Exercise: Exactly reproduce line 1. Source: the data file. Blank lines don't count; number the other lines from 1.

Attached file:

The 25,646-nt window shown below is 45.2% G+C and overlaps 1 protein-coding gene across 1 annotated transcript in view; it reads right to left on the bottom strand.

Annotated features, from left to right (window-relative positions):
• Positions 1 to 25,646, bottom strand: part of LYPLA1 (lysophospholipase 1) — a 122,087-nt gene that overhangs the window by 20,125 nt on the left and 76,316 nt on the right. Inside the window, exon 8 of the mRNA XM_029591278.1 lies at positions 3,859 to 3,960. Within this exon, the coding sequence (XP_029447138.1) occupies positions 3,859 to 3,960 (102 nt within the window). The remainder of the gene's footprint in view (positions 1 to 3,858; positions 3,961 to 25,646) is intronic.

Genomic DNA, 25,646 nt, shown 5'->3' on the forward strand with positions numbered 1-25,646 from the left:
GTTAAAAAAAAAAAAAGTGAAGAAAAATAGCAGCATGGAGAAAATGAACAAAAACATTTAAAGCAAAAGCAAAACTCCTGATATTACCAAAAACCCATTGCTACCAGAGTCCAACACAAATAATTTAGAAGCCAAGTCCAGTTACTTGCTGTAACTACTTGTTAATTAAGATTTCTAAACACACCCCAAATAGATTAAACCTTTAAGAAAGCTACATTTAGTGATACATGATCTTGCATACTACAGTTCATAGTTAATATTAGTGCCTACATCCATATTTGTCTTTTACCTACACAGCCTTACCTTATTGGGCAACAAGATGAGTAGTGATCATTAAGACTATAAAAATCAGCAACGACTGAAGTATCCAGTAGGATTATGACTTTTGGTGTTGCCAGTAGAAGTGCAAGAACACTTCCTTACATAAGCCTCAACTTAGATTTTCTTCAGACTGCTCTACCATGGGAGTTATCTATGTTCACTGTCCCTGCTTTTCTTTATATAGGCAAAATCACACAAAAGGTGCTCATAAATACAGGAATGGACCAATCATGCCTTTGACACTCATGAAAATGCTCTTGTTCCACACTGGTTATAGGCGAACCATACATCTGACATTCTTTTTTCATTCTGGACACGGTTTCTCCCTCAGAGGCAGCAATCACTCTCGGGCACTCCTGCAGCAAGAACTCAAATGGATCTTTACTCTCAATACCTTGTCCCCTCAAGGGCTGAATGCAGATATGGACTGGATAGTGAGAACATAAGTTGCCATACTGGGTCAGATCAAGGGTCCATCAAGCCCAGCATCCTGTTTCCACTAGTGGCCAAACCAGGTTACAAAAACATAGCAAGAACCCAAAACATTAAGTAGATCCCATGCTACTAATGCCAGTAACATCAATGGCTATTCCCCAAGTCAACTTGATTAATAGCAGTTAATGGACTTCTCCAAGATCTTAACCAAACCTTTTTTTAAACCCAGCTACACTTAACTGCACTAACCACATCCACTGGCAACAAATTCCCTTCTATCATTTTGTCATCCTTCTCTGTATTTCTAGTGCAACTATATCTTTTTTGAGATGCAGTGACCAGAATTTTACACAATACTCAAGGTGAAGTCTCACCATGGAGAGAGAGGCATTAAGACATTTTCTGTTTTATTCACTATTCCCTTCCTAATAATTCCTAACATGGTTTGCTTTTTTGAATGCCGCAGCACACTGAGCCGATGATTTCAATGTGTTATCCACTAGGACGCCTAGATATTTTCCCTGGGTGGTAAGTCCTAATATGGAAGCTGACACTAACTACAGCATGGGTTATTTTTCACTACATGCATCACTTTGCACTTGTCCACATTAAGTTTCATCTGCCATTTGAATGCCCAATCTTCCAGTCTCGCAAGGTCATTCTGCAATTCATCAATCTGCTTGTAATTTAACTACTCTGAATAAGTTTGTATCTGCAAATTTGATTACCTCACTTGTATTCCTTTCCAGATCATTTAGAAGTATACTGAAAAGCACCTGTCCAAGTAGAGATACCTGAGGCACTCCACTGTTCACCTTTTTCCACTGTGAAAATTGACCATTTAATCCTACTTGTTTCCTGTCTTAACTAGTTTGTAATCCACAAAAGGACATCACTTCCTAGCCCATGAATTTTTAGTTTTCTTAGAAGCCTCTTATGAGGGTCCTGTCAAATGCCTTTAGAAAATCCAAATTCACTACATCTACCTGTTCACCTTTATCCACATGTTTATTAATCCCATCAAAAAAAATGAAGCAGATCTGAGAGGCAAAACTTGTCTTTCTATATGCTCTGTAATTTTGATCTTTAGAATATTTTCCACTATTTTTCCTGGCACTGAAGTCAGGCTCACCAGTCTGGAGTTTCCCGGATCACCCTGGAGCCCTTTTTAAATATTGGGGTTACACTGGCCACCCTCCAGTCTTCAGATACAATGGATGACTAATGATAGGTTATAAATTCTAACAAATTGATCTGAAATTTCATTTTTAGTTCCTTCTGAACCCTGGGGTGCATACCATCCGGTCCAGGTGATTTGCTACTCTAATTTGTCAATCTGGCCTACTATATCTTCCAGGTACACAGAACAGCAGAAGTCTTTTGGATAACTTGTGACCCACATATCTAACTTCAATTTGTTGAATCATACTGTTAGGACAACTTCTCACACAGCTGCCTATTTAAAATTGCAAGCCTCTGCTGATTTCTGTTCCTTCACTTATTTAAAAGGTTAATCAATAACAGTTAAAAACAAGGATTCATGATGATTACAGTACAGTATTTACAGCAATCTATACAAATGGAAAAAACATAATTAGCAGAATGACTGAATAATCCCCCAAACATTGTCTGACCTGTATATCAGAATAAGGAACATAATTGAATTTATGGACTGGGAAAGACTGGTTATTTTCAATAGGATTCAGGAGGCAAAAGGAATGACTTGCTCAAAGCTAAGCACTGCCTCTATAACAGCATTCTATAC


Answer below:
The 25,646-nt window shown below is 45.2% G+C and overlaps 1 protein-coding gene across 1 annotated transcript in view; it reads right to left on the bottom strand.